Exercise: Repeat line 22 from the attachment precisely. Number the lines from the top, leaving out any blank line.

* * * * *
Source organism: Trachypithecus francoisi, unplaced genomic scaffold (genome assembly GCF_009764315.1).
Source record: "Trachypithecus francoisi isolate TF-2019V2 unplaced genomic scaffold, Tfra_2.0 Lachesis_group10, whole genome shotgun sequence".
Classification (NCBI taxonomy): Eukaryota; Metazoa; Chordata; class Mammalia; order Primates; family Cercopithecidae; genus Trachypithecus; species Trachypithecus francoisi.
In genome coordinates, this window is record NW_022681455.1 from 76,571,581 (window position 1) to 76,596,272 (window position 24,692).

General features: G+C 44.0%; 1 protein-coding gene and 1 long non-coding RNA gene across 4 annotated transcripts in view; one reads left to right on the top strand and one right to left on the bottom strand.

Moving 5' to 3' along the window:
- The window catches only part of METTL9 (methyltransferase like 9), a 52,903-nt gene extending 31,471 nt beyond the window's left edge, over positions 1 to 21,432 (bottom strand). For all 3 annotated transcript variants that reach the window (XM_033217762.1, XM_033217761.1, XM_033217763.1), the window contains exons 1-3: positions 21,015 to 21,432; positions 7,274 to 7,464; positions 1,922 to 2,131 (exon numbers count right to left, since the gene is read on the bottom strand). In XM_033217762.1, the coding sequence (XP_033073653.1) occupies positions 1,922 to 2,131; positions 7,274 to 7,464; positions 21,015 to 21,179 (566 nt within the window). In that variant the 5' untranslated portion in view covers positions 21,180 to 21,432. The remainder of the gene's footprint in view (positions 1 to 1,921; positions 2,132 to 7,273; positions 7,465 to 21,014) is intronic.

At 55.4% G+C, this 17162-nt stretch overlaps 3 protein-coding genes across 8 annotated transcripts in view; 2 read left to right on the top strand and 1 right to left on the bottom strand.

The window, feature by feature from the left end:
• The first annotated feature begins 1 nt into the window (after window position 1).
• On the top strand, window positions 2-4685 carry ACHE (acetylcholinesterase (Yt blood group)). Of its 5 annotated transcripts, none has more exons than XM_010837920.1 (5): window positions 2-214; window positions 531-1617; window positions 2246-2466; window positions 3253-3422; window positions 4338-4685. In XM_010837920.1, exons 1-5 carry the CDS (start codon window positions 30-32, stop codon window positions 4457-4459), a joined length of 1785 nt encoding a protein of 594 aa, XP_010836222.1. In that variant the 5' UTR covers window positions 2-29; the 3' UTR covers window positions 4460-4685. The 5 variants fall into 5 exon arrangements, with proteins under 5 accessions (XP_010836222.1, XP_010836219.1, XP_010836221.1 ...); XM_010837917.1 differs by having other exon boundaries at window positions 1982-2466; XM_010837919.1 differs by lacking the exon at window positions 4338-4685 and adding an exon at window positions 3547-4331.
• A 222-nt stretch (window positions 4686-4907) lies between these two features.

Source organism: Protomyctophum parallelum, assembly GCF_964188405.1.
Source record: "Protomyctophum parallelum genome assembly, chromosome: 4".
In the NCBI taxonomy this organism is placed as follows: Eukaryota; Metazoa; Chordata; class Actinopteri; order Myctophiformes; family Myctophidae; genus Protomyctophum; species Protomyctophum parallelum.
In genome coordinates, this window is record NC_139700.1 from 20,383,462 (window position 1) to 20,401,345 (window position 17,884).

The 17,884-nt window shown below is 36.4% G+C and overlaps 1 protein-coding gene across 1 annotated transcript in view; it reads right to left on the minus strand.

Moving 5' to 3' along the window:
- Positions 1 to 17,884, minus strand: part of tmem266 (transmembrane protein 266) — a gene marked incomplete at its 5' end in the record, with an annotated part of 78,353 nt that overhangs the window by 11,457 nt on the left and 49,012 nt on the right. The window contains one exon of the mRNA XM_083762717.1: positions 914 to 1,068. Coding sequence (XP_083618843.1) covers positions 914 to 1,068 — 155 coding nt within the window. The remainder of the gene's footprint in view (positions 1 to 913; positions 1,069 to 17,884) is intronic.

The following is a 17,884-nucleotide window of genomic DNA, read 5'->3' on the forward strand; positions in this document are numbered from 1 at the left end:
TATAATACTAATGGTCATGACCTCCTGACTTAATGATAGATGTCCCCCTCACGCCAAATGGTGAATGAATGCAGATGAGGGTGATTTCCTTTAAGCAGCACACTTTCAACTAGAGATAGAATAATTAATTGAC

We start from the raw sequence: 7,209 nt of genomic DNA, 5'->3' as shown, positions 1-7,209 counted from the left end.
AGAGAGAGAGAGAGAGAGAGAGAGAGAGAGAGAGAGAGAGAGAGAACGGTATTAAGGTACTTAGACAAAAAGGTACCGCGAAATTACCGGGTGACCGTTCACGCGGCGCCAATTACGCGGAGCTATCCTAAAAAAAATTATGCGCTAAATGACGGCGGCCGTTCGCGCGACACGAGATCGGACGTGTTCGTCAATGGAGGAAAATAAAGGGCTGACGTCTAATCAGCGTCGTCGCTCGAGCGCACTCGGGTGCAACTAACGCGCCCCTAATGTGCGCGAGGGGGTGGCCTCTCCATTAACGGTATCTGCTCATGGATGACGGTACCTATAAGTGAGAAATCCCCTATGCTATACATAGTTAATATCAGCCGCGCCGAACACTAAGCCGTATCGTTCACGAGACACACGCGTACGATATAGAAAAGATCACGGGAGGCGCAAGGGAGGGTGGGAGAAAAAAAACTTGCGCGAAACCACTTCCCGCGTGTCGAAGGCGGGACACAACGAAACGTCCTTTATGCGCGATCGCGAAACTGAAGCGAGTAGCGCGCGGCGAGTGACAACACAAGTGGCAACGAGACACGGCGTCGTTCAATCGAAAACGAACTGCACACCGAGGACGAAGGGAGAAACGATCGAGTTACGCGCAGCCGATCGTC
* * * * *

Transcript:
We start from the raw sequence: 7,209 nt of genomic DNA, 5'->3' as shown, positions 1-7,209 counted from the left end.